Grilla raises $3M for skill-based betting platform
Sharpr is a weekly newsletter covering the intersection of esports and betting
Hey everyone and welcome to the weekend (just about).
Quick update on my Nevada reporting from last week before jumping into things: The Nevada Gaming Commission, which was set to approve or deny regulatory amendments permitting esports betting yesterday (Jan. 26), did not discuss the topic during its meeting (as far as I’m able to tell).
Once able to confirm, I’ll provide a more thorough update on this story. But for now, let’s dig into this week’s content.
In this week’s edition of Sharpr…
Grilla raises $3M for skill-based betting platform.
SIS esports betting product arrives in Colorado.
Luckbox nets $2.2M in betting handle.
If this newsletter was forwarded to you, please consider subscribing.
Grilla raises $3M for skill-based betting platform
Miami-based Grilla has raised $3M in funding for its skill-based betting platform.
Grilla allows users to create their own tournaments where they can wager against others in player-versus-player matches or by putting money on other competitors. The platform allows users to compete in over 100 different games across PC, console, mobile, and VR systems.
The funding round was led by Tusk Venture Partners, early investors in FanDuel, Coinbase, and Bird.
Grilla has also formally launched its product following a successful beta phase where it claims it grew to more than 20,000 registered users.
The platform is available in 46 states, but can only legally operate real-money wagering in 39 states.
Grilla CEO Evan Kaylin says the company does not have approval from game publishers to operate real-money tournaments, though they are in “active dialogue” with a number of them. Kaylin affirms that Grilla is abiding by the community guidelines publishers have placed on their games and has yet to run into any trouble.
With that being said, community guidelines aren't exactly a watertight solution that can be relied on with much confidence. Publishers have stepped in to prevent betting on their IP in the past, and will continue to do so.
Grilla relies on its users to self-report match wins and loses, as well as “police any disagreements” or disputes in tournaments hosted on the platform. This is effectively how online amateur gaming tournament platforms have operated for years, but with real-money on the line, this could end up being problematic for both Grilla and its users without any automated features or administrative interventions, especially at scale.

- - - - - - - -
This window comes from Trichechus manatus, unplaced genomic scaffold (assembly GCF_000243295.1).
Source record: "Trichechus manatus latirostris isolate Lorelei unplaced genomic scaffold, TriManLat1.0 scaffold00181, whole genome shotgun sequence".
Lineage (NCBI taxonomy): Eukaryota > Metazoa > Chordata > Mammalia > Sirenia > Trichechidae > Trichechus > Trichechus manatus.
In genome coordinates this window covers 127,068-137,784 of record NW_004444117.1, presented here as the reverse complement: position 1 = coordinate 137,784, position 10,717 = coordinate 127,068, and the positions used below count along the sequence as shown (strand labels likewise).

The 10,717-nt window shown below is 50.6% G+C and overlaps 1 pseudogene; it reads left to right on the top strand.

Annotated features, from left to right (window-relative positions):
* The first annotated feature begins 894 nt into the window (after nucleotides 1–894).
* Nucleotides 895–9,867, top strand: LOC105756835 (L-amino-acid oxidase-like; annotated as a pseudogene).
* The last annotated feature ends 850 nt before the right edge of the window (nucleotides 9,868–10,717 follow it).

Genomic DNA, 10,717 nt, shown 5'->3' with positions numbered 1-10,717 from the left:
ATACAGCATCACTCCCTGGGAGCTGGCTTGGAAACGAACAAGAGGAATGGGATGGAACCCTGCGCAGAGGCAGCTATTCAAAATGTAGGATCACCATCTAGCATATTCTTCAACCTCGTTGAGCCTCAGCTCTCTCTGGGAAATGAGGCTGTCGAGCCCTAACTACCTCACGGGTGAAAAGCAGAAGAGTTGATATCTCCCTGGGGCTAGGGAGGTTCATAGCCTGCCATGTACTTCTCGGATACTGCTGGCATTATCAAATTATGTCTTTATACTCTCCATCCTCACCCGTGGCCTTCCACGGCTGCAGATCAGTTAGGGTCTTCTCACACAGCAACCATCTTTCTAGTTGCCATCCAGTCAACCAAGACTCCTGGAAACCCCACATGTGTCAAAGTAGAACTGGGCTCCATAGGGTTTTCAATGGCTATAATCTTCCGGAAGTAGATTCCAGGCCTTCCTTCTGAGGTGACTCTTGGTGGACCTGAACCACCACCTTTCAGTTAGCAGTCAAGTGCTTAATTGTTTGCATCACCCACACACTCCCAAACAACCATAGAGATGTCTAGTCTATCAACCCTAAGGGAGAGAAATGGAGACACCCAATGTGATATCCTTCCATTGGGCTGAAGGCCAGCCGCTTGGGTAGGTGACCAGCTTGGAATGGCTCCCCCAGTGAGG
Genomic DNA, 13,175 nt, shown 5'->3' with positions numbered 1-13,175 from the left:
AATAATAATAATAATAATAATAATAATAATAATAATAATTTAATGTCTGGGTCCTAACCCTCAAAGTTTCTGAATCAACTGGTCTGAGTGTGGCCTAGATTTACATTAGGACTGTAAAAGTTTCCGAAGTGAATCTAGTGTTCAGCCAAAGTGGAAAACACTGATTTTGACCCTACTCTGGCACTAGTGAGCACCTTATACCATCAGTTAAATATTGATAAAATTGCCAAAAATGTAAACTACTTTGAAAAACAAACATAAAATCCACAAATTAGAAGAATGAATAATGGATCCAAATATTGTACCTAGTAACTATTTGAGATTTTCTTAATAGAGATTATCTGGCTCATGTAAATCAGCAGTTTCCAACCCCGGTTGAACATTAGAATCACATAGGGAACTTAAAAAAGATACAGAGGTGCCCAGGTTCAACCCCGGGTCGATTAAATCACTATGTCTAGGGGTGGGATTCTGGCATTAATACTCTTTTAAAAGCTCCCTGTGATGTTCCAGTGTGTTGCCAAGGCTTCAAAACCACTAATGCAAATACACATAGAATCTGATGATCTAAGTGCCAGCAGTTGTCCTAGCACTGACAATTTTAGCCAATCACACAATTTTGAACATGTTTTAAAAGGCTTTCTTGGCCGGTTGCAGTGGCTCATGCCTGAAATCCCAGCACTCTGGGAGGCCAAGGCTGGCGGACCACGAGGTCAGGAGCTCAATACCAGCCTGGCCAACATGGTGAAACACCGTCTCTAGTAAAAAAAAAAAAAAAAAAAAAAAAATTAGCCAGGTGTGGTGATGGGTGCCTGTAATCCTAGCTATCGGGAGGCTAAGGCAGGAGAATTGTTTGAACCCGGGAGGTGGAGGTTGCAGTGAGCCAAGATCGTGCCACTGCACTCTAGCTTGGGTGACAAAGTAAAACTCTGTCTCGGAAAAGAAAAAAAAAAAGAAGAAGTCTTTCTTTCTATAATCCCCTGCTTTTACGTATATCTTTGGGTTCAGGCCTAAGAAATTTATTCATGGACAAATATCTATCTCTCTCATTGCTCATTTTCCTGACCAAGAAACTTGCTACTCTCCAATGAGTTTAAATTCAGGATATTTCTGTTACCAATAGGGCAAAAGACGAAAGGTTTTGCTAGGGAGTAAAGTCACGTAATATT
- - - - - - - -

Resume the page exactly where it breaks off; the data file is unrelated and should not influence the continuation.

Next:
Near-term plans include adding IRL sports and activities to the platform, such as golf, backgammon, chess, and basketball, as well as expanding into Canada.
🦈 Sharpr Take: There doesn’t seem to be anything new or proprietary about this product that differentiates it from the dozens of other online tournament platforms in the space.
Brands like Challenger, Matcherino, and 1v1Me are all effectively offering the same experience, so to claim that “there hasn't been a platform that allows non-professionals to monetize their skills” is a misleading statement.
It’s also not clear that peer-to-peer esports betting can generate a substantial amount of revenue, and the general feedback received throughout my reporting is that it certainly doesn’t scale. Crowdfunded tournaments seem like an even more abysmal opportunity, with little-to-no indication that there is actually material demand for a product like this in the market.
In the press release, Grilla says its platform will replace “archaic forms” of tracking games, such as spreadsheets, whiteboards, and cash boxes. If this claim was being made 20 years ago I’d probably agree here, but online bracketing platforms have been around for decades, so to say gamers are going to make the switch from whiteboards is a little distorted.